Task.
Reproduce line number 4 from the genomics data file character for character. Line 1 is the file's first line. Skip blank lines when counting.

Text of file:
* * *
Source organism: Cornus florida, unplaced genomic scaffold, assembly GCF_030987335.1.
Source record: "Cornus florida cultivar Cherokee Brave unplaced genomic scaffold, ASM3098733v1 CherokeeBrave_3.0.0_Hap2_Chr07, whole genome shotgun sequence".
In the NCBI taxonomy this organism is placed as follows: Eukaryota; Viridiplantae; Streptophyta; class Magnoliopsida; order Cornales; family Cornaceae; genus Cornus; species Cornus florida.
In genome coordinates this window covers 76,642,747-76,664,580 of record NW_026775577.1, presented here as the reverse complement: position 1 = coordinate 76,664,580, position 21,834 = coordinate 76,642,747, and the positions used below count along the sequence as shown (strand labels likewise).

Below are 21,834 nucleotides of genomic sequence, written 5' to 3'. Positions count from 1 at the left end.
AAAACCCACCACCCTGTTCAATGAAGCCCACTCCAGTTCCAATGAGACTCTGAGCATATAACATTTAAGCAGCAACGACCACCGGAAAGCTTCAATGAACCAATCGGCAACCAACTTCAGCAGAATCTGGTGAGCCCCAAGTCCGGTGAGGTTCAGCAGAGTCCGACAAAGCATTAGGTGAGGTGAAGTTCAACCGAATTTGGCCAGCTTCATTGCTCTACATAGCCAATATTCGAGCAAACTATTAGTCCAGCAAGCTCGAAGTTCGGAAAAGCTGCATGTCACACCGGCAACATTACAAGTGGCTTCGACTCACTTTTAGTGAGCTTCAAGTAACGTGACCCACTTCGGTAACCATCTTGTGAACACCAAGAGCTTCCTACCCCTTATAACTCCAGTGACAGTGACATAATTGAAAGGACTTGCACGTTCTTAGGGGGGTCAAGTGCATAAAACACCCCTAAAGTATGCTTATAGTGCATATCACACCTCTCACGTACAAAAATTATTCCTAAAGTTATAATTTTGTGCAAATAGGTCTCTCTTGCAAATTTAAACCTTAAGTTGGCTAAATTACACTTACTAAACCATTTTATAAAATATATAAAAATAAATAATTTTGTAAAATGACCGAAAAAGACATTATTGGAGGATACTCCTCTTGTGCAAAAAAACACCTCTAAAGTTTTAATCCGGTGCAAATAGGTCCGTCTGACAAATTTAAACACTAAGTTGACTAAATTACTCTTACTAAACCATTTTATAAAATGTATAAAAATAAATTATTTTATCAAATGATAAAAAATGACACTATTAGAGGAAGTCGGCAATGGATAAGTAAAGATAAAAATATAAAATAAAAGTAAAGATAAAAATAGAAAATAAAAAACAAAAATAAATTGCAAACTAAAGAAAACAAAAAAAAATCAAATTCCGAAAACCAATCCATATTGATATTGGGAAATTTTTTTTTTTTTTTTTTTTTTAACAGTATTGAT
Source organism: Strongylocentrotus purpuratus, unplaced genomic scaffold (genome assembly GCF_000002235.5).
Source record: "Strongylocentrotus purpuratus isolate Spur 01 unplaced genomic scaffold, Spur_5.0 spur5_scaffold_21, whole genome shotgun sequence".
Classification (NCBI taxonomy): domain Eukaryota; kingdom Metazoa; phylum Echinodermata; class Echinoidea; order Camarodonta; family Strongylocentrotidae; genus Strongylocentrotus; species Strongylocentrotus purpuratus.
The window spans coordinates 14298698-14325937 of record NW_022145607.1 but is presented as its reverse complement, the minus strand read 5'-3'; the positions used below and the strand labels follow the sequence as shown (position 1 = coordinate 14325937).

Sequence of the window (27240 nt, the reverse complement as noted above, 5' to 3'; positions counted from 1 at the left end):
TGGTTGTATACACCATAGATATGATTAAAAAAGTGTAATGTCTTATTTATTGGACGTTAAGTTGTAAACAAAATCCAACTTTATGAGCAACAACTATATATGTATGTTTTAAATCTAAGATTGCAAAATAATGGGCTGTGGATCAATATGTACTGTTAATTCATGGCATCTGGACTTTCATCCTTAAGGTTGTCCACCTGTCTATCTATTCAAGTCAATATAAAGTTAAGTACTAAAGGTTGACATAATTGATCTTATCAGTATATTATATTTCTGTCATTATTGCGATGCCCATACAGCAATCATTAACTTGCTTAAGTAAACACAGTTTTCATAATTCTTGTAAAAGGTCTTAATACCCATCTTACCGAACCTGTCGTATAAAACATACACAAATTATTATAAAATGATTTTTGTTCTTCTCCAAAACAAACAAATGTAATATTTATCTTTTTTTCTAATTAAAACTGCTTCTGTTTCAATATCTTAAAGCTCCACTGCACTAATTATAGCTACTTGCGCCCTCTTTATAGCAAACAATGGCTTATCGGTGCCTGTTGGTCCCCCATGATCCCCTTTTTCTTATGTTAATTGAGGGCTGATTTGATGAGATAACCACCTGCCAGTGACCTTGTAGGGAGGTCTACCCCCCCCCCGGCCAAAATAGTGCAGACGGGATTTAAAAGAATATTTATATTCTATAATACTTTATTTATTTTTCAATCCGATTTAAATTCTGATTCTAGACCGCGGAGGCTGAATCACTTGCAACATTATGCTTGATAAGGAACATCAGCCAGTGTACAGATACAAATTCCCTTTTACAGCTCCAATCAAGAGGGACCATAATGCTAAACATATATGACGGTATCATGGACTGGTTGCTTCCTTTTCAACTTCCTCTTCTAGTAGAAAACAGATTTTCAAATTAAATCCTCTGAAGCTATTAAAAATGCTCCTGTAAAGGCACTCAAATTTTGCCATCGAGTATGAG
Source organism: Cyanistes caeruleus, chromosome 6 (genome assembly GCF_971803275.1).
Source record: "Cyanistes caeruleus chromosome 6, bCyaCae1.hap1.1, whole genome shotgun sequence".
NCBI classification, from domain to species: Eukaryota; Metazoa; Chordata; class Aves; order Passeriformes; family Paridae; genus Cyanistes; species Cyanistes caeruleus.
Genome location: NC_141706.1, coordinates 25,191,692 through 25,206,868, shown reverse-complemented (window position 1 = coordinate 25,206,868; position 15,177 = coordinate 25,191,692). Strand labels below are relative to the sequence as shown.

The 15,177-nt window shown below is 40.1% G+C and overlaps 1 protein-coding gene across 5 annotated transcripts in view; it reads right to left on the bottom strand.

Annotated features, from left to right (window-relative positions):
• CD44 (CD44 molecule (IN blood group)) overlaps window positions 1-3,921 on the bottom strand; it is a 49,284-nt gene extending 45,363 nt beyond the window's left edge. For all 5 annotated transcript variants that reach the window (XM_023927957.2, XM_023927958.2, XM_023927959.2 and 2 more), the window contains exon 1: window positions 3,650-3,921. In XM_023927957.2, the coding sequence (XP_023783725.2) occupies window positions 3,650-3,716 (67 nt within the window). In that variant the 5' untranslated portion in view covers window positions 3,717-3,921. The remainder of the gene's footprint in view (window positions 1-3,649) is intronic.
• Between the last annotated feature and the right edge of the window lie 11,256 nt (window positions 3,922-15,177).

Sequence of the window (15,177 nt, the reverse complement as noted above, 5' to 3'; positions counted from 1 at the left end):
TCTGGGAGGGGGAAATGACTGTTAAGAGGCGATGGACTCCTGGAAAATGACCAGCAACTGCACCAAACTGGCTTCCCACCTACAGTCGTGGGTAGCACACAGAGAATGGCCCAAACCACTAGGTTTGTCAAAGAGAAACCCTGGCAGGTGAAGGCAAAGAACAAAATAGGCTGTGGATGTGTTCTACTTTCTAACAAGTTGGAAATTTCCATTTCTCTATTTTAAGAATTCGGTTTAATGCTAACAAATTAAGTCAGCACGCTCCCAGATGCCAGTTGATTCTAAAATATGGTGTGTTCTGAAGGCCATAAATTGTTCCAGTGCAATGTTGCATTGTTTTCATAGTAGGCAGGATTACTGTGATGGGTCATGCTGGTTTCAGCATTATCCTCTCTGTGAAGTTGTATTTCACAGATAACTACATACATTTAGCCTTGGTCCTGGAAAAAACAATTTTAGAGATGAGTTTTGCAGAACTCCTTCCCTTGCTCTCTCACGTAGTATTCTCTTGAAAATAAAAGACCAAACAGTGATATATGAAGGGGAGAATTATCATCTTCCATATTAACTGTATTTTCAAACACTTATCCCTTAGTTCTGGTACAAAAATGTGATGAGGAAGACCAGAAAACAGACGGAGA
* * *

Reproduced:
In genome coordinates this window covers 76,642,747-76,664,580 of record NW_026775577.1, presented here as the reverse complement: position 1 = coordinate 76,664,580, position 21,834 = coordinate 76,642,747, and the positions used below count along the sequence as shown (strand labels likewise).